Tulsa race massacre

  • The Reconstruction Origins of "Black Wall Street"

    by Alexandra E. Stern

    Understanding Tulsa's Black Wall Street as a product of the rise and fall of Reconstruction helps to think more productively about how the Tulsa massacre speaks to the policy problems of racial justice. 

  • The Forgotten Women of Black Wall Street

    "Emerging scholarship on Greenwood is showing that Black women were as critical to building Greenwood as they were to helping Black people survive the massacre, and rebuild the neighborhood afterward."

  • The Women Who Preserved the Story of the Tulsa Race Massacre

    Mary E. Jones Parrish and Eddie Faye Gates researched and published some of the most important accounts of the Greenwood massacre in Tulsa, but their names and work were consigned to obscurity as white authorities suppressed knowledge of the events. 

  • Goin' Back to T-Town

    PBS's American Experience is offering online viewing of its 1993 documentary on the Greenwood district of Tulsa and the 1921 Tulsa Race Massacre. 

  • 100 Years after the Tulsa Race Massacre, Lessons from my Grandfather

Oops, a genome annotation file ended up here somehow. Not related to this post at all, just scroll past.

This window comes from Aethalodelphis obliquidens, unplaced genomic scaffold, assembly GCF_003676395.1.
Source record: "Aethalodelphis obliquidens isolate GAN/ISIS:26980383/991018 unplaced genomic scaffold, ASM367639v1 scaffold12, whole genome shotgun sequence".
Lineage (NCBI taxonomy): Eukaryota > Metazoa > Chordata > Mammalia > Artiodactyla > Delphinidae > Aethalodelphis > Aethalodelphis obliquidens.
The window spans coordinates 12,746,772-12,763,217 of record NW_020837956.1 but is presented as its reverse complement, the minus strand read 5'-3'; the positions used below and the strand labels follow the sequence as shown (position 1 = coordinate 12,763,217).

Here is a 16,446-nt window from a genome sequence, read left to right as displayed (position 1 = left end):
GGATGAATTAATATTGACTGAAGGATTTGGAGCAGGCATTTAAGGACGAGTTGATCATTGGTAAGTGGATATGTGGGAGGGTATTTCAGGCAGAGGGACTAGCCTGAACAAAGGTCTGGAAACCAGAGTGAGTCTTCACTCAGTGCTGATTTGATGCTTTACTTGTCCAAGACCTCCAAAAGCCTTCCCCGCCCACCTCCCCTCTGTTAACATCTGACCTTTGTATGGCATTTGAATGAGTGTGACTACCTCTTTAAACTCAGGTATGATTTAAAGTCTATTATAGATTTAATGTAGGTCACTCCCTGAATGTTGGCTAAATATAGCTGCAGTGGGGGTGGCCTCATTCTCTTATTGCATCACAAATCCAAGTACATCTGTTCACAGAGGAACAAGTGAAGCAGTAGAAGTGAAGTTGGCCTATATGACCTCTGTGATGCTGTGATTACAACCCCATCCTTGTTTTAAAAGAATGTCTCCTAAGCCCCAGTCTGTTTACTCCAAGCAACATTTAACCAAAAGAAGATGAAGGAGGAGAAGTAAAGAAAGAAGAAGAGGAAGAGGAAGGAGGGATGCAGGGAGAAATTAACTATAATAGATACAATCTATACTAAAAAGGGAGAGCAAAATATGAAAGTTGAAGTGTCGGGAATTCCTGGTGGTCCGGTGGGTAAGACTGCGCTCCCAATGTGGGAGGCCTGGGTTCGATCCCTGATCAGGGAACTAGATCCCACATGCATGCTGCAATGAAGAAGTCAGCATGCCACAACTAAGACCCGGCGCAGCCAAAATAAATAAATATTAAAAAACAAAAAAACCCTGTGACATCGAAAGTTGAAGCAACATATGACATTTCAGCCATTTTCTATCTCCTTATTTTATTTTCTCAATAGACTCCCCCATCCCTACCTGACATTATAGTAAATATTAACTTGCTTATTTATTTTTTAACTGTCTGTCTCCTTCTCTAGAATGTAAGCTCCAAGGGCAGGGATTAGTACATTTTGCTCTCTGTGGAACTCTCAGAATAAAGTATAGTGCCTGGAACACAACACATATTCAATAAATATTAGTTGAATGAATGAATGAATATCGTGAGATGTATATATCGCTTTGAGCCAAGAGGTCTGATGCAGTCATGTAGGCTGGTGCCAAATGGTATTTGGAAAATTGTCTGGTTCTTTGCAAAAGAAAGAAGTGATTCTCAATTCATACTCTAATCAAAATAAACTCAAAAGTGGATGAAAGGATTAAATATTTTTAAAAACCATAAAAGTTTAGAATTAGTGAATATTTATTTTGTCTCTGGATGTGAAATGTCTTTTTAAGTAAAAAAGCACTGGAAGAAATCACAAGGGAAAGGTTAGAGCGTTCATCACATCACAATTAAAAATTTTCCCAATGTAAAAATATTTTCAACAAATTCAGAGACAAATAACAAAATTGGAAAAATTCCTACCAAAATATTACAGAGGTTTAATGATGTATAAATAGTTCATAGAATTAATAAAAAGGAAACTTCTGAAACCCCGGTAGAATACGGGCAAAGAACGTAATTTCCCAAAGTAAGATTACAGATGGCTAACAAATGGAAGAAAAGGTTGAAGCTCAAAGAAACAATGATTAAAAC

by Gregory B. Fairchild

    The centennial of the Tulsa Race Massacre is a call to consider how disadvantaged communities can gain access to capital and build the kind of prosperity that characterized the Greenwood district before 1921 and eluded it afterward, says a professor of business whose grandfather survived the riot.

  • What The Tulsa Race Massacre Destroyed

    "Piecing together archival maps and photographs, with guidance from historians, The New York Times constructed a 3D model of the Greenwood neighborhood as it was before the destruction."

  • How 24 Hours of Racist Violence Caused Decades of Harm

    by Jeremy Cook and Jason Long

    Census analysis shows how the Tulsa race massacre inaugurated a U-turn in the economic fortunes of the city's black community and gives a sense of the value of property lost. 

  • What Is Critical Race Theory And Why Did Oklahoma Just Ban It?

    by Kathryn Schumaker

    Attacks on "critical race theory" in Oklahoma's legislature are part of a political effort to prevent discussion of the state's racist past – the legislature made CRT a culture war issue as the centennial of the Tulsa Race Massacre approaches. Here's why we need more, not less, of the ideas behind CRT.